I also took a trip to Greenwich, traveling there on the river and it was freezing, but well worth it. For one, you really get an idea of how huge London is, and how impressive the Thames is, with its wonderful meandering curves. You travel past a lot of reclaimed and tarted up wharves (now owned by people who are probably deeply regretting the investment), and past the London Eye, the Globe and the replica of the Golden Hind.

And Greenwich itself is amazing. I visited the National Maritime Museum where you can see the coat Nelson wore when he died and the barge King George I rode in when Handel’s Water Music was performed.

But it was outside the Park that I discovered what has to be one of my favorite museums, the Fan Museum. Check out their site because it has some really wonderful images and information. The museum is in a gorgeous, impeccably restored Georgian house on a pretty, quiet street–quiet for London, that is! This isn’t actually a photo of the museum but of the street itself, and everything was green and lovely because it was raining. The houses are quite small and would probably have been occupied by merchants or retired Naval officers (I like to house mistresses in Greenwich but I’m not sure why).

It also has an award-winning bathroom and a lovely garden. Yes, the English give out awards for Best Loos, and it was really splendid. As were the contents of the museum and the wonderful, knowledgeable staff. One of the things I found fascinating about the fan industry was that women were featured very strongly in fan manufacturing. Another is that the Worshipful Company of Fan Makers, the guild established in 1709 and which sounds straight out of Terry Pratchett, is still going strong and has made a flawless transition into modern times with the adoption of air-conditioning, aviation, and aerospace industries. No kidding.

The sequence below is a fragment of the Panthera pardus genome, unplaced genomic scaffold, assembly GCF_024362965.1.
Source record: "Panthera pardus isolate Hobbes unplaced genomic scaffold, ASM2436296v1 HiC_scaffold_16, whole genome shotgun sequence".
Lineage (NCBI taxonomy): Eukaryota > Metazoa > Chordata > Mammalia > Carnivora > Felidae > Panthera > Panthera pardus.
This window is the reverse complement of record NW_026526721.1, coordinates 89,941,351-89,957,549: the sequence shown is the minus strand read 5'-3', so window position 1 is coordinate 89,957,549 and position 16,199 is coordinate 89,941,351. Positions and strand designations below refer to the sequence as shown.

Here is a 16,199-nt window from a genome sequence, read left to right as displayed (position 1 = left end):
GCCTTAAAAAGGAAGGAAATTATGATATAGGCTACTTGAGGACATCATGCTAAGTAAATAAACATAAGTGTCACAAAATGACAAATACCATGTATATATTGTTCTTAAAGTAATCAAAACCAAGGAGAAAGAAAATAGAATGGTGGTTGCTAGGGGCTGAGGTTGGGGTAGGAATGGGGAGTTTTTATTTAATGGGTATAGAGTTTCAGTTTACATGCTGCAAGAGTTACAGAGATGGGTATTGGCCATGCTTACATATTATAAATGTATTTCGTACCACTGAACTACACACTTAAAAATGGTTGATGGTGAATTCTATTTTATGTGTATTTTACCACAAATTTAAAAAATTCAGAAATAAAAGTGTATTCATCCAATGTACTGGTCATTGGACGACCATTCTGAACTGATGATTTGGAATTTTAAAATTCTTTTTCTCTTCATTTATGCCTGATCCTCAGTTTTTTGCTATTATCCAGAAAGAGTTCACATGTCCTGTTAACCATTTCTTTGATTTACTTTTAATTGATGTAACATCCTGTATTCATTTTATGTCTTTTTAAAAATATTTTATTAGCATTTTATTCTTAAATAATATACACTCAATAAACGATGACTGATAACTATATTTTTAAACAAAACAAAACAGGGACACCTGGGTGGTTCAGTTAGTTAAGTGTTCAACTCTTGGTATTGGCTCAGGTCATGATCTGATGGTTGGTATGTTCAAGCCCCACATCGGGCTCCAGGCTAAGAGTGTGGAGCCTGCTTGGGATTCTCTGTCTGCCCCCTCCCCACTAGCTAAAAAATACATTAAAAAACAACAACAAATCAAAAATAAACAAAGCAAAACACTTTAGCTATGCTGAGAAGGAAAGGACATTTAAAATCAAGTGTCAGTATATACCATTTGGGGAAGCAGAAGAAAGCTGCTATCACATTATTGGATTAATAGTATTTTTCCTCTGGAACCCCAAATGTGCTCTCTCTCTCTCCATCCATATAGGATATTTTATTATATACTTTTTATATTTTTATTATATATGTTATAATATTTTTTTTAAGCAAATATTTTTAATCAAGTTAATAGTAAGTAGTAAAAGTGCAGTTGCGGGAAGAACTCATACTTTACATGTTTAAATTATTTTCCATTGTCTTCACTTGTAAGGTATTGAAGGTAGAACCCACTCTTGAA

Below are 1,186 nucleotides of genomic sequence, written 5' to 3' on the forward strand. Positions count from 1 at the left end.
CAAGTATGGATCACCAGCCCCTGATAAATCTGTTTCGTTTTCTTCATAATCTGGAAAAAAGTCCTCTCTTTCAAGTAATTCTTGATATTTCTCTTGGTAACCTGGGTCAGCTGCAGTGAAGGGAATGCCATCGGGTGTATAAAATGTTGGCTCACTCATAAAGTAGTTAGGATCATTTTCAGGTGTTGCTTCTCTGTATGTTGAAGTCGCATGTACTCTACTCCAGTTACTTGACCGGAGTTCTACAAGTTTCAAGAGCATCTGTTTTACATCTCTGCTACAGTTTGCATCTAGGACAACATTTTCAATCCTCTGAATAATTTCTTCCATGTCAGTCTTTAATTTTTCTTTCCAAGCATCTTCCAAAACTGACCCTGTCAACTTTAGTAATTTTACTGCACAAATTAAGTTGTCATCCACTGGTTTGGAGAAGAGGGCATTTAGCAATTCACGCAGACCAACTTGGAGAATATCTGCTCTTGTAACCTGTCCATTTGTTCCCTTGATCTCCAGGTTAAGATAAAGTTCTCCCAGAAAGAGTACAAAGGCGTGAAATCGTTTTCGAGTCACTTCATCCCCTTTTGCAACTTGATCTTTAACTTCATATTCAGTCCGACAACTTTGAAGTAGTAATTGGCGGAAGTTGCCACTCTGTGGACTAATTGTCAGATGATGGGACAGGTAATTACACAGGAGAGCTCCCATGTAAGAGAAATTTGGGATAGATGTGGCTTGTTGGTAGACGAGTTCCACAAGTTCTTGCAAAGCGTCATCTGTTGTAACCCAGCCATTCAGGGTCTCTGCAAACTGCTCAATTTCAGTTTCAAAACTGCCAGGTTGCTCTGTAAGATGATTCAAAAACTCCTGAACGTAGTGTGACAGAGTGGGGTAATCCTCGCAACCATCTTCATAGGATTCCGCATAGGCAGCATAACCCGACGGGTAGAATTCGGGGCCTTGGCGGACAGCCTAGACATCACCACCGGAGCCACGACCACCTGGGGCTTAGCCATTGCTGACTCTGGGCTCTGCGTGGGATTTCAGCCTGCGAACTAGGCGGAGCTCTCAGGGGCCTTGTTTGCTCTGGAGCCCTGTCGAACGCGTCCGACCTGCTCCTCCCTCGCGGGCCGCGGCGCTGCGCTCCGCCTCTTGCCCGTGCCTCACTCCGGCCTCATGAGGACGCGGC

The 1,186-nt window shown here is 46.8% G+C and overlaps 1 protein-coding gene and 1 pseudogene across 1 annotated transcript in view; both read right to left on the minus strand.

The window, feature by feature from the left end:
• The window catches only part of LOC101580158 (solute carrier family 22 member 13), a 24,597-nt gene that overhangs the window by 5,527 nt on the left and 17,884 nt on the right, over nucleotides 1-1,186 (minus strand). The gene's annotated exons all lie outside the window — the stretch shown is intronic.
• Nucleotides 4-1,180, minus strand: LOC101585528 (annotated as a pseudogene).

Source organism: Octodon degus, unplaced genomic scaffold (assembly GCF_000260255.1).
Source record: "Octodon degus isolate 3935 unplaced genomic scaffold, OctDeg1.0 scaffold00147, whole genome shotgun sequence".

You can also see some great pictures of fans at Candice Hern’s fabulous collection.

If you fancy owning a fan yourself, here’s a gorgeous Regency one, with its original box, for sale at The Cupid and the Swan.

And, oh yes, the so-called secret language of the fan … well, if everyone can decipher it, it’s not much of a secret, is it? The staff of the museum assured me it was purely a Victorian marketing ploy.

And now for my big news: I have sold a two-book deal, Immortal Jane, to HarperCollins. The first one, coming out next summer, is about Jane Austen joining forces with sexy vampires to save the city of Bath from the dastardly French. My working title, which I hope I can keep, is Blood Bath (groan). Oh yes, I’m gonna have fun with this. I’m excited! I am, in fact, fanning myself even as I write… it’s almost as good as a cream tea (my brother had the coffee. For some reason, cream coffee just doesn’t sound as good).